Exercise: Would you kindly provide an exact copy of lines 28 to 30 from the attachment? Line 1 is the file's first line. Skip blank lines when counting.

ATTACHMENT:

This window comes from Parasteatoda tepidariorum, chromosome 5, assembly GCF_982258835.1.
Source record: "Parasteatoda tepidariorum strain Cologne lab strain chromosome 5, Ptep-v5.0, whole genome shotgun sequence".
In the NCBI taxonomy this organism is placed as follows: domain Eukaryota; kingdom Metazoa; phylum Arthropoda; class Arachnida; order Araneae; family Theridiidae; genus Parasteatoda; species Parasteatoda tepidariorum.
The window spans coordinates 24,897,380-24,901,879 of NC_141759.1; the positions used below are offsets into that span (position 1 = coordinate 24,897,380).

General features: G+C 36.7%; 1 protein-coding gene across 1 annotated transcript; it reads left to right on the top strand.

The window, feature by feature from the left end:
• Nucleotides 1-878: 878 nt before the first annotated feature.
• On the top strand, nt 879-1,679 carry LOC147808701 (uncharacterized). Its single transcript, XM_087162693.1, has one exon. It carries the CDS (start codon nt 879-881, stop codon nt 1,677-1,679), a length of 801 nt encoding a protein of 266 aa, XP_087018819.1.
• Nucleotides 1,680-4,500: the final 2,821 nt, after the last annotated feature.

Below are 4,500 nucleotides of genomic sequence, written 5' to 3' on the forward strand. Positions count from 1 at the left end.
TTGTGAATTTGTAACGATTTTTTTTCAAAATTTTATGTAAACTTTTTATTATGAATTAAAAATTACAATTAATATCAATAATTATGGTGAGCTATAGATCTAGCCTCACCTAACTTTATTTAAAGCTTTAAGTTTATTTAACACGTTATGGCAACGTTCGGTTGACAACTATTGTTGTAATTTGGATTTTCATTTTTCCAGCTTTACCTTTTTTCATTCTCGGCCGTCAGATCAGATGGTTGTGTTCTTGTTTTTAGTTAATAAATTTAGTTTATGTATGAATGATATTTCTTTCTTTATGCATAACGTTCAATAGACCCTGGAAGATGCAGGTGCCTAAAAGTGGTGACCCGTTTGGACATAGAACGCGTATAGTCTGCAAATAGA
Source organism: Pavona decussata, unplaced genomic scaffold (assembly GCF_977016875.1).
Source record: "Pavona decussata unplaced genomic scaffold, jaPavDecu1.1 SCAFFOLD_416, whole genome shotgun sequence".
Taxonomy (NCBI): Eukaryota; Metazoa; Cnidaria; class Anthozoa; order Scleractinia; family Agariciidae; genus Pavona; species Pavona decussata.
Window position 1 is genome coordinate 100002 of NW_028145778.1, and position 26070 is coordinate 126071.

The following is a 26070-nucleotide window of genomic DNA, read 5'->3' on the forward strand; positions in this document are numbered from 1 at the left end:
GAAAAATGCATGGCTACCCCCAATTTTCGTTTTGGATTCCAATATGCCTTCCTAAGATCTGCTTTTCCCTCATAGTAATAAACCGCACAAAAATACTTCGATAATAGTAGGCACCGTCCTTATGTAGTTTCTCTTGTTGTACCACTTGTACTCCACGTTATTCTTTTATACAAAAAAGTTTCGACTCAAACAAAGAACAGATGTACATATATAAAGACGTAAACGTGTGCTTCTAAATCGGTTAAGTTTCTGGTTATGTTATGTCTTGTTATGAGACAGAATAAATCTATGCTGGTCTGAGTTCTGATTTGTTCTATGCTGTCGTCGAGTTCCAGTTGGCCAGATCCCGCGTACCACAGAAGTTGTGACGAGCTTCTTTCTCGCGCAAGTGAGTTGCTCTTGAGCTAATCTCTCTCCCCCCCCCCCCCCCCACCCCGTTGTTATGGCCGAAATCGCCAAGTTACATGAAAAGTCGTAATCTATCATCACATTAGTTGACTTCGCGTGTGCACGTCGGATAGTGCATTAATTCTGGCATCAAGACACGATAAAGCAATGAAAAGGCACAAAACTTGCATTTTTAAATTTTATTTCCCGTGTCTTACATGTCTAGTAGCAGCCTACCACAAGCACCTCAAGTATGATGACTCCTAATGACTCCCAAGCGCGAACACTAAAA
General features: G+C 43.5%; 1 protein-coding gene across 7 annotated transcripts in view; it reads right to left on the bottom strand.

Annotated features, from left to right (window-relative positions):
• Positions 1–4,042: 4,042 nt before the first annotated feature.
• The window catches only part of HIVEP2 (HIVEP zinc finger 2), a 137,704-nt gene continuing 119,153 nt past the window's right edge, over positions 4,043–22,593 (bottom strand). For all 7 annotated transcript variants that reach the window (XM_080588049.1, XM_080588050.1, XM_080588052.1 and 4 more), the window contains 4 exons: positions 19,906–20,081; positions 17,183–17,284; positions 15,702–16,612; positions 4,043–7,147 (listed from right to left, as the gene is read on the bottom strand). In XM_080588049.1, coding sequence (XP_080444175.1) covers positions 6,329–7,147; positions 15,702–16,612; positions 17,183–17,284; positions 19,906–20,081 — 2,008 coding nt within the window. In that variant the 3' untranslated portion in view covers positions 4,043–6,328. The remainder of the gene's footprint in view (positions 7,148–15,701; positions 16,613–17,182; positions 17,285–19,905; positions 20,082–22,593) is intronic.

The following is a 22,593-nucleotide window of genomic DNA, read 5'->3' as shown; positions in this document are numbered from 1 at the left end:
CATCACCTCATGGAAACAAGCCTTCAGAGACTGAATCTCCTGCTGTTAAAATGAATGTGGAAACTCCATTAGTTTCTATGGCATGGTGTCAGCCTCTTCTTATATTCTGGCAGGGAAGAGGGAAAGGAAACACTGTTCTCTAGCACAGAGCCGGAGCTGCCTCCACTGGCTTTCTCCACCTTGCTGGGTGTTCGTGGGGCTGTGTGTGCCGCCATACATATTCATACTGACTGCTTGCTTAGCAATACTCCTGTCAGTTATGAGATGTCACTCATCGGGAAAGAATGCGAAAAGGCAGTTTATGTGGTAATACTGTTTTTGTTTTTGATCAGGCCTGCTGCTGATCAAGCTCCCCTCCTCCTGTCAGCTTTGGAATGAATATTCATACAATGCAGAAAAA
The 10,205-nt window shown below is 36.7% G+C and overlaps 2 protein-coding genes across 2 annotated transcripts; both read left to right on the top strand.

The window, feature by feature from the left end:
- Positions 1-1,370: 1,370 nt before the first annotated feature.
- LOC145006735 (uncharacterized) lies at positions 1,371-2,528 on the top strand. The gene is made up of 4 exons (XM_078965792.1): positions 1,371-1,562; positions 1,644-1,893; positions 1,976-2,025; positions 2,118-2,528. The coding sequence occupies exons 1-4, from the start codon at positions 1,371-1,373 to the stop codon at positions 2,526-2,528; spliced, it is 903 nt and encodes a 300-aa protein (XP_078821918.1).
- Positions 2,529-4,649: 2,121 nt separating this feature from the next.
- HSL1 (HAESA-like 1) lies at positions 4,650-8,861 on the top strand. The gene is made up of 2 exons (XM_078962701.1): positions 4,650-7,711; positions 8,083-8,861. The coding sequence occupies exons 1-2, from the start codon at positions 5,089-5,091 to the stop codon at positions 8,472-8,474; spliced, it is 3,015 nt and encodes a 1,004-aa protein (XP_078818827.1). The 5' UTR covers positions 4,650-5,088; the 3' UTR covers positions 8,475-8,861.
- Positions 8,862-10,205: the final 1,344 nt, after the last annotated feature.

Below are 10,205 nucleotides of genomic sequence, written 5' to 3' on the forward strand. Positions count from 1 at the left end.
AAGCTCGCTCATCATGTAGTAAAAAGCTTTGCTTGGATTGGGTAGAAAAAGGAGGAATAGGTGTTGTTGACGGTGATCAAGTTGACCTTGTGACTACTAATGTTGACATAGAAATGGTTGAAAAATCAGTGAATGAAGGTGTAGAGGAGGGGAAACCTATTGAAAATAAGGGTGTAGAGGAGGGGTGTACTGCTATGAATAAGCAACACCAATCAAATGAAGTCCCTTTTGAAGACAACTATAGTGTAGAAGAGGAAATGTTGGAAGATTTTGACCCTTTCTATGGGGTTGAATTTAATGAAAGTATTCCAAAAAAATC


- Positions 2,529-4,649: 2,121 nt separating this feature from the next.
- HSL1 (HAESA-like 1) lies at positions 4,650-8,861 on the top strand. The gene is made up of 2 exons (XM_078962701.1): positions 4,650-7,711; positions 8,083-8,861. The coding sequence occupies exons 1-2, from the start codon at positions 5,089-5,091 to the stop codon at positions 8,472-8,474; spliced, it is 3,015 nt and encodes a 1,004-aa protein (XP_078818827.1). The 5' UTR covers positions 4,650-5,088; the 3' UTR covers positions 8,475-8,861.
- Positions 8,862-10,205: the final 1,344 nt, after the last annotated feature.